Incumbent Sue Zacharias is seeking a third consecutive term on city council.

Incumbent Sue Zacharias is seeking a third consecutive term on city council.

Zacharias looks for voter support

City council candidate incumbent Sue Zacharias vowed Friday she wants to face the issues head on.

City council candidate incumbent Sue Zacharias vowed Friday she wants to face the issues head on.

“There is lots of criticism out there,” Zacharias said. “I’m willing to discuss any issue on the table.”

For example, she said the city’s branding project was successful but the tagline — Republic of Life — was not.

“Through the project’s marketing research the city developed a new industrial tax exemption and we got new marketing materials and a new modern website.”

Zacharias described the hiring and subsequent firing of Don DeGagne as CAO in spring 2013, as the “unfortunate cost of doing business.”

“Even though the consequences have been uncomfortable and it has increased the city’s average legal costs, I stand beside our decision and am hoping for a fair outcome from the trial.”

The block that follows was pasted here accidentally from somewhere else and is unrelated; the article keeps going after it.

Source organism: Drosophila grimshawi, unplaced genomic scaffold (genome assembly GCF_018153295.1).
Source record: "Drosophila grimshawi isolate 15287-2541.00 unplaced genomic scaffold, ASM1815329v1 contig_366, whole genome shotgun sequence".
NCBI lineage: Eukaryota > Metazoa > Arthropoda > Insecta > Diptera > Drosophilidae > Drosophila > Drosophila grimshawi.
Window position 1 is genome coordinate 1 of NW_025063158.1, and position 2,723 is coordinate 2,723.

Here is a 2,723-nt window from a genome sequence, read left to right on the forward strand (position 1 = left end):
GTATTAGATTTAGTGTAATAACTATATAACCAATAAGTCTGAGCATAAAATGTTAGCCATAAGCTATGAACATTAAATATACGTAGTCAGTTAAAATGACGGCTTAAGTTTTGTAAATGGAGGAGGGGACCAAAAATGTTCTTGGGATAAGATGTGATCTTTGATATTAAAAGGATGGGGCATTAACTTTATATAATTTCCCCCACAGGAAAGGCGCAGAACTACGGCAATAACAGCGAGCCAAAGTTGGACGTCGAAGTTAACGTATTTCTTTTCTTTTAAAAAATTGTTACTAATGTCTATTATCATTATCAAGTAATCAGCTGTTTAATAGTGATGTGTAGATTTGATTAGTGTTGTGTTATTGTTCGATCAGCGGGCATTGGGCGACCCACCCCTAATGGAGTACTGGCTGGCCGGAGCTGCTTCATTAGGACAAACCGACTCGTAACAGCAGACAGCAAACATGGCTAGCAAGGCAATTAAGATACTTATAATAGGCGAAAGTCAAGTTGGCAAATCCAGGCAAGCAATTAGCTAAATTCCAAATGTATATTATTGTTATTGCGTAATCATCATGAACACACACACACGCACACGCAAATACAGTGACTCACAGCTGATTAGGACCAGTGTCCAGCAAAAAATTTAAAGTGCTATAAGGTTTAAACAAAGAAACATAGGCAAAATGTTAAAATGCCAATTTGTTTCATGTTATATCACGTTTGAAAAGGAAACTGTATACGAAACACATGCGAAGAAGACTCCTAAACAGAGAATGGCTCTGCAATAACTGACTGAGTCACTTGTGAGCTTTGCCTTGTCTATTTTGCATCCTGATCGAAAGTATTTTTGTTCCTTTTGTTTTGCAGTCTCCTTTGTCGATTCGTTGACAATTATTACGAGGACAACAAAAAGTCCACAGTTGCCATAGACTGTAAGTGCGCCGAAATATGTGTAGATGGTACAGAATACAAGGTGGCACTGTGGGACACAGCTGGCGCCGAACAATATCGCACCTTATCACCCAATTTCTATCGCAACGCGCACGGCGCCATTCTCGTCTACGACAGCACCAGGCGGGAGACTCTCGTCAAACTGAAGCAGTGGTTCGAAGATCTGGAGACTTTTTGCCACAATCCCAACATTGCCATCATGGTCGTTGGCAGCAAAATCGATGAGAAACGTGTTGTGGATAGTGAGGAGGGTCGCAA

In its last term, council has has approved road, water and sewer, and backyard bees and hens.

“Many people say we haven’t accomplished anything, but I would argue those types of projects, while not bright and shiny, are necessary to ensure basic infrastructure is maintained.”

And while the Toop Road intersection upgrade project has been controversial, the fact the city might have to spend $2 to $3 million toward a $23 million project is a boon and will bring in many local jobs and spinoff jobs, she insisted.

Looking back to the Truth and Reconciliation hearings and events in 2013, Zacharias said it’s been important to learn about past traumas and history because it helps create a city that can really work together.

Cognizant of the number of vacancies in the downtown core, she said that is consistent with other municipalities across Canada.

“Some are due to the financial downturn of 2008 to 2011, and more people are shopping online.”

However, one mall owner recently told her his facility is filled up.

“New business are coming in and more will,” she said.

Responding to criticisms of the city’s economic development department, Zacharias said many people compare it to Kamloops where there is a staff of five people.

“We have one person who has adopted as many best practices as possible for a city our size,” she said.

She said the city will continue to work with as many groups as possible to have productive partnerships.

“Can you imagine what could be accomplished if we spent six hours a month with the chamber, tourism and downtown business association?”